Although CSFs are an important therapeutic advance for patients at high risk of neutropenic complications, little is known about their use in general clinical practice. The only population-based study conducted thus far examined the discretionary use of CSFs in the region of western Washington and suggested that they are most likely overused (10). Given the high costs of CSFs ($2000 per chemotherapy cycle), understanding the multiple factors associated with their use may have important implications for optimizing the use of CSFs in clinical practice.

In this study, we examined the patterns of CSF use in a population-based, observational, multiregional cohort of lung and colorectal cancer patients receiving care in diverse health-care settings and assessed the association of clinical factors and type of insurance with discretionary CSF use outside of the ASCO and NCCN guidelines. Study subjects were patients aged 21 years or older who were diagnosed with lung or colorectal cancer from September, 2003, through December, 2005, and enrolled by the Cancer Care Outcomes Research and Surveillance Consortium (CanCORS) (11). CanCORS patients have been shown to be representative of all cancer cases reported by National Cancer Institute’s Surveillance, Epidemiology, and End Results (SEER) Program (12). Data collection included surveys of patients or their surrogates approximately 4 months after diagnosis. Data on chemotherapy regimens, CSF use, cancer stage and histology, and comorbidities (13) were abstracted from medical records through 15 months after diagnosis. We used information from four of the seven CanCORS data collection sites, which collected complete information on CSF use. Three sites were population-based cancer registries, and the fourth was a system of health maintenance organizations (HMOs). These sites obtained local institutional review board approval and patient consent to participate.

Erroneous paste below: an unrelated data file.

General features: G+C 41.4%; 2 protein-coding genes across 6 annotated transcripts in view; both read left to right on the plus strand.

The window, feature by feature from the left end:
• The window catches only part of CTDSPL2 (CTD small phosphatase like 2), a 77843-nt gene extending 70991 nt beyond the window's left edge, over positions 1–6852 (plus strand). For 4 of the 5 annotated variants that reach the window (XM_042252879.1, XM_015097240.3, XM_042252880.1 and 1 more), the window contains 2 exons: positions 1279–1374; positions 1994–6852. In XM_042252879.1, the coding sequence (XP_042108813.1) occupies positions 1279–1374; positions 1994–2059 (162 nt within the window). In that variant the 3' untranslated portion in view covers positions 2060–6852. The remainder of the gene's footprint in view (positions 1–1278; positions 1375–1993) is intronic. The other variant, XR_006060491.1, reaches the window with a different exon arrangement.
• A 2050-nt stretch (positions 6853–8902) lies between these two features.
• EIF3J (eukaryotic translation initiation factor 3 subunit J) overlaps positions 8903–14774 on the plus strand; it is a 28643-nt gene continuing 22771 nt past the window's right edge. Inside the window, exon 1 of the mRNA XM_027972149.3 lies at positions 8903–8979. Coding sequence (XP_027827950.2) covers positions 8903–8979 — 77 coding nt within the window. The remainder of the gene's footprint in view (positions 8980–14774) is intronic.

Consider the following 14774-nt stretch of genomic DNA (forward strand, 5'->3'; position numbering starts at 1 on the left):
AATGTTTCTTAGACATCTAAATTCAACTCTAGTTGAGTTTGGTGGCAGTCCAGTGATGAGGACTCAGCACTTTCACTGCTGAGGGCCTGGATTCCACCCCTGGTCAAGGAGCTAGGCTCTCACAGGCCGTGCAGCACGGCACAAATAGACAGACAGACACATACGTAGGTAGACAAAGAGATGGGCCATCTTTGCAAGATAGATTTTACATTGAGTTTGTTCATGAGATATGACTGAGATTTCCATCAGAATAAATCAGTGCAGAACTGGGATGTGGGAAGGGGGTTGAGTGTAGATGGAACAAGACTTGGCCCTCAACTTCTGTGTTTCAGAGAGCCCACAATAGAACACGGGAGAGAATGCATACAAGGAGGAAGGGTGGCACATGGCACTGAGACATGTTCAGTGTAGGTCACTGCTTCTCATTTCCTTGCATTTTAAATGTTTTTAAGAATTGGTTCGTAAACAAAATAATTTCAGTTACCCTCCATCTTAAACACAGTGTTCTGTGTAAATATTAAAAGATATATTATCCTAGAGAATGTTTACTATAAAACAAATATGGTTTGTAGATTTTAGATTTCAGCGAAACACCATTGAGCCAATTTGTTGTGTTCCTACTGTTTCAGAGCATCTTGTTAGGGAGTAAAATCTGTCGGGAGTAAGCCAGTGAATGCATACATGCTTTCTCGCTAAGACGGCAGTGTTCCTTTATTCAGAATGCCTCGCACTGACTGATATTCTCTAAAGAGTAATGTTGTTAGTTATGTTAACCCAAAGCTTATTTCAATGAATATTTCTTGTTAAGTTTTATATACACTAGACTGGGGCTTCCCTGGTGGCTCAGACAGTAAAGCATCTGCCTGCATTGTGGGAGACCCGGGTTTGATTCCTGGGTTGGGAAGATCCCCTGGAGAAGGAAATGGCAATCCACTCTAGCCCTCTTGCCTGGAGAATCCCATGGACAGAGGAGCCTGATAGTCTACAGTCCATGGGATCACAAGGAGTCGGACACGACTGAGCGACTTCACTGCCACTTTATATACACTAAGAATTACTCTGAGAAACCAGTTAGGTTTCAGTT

We classified chemotherapy regimens received by FN risk as follows: low (<10% risk), intermediate (10%–20% risk), or high (≥20%) using NCCN guidelines (14). Primary prophylaxis was defined as receiving CSF within the first 5 days of initiating a new chemotherapy regimen. Because each patient could have received CSFs over multiple chemotherapy regimens, a generalized estimating equation regression model was used with multiple observations (ie, chemotherapy regimens) per patient, thus accounting for autocorrelation effects (clustering of regimens within patients). The model was used to examine associations between CSF use (yes or no) and independent sociodemographic (age, race or ethnicity, sex), clinical (cancer type, stage, histology, comorbidities, FN), insurance type (HMO vs non-HMO), and chemotherapy regimen (based on risk of FN) covariates. We performed two-sided Wald χ2 tests to assess statistical significance of the association with covariates, and all P values less than .05 were considered to be statistically significant.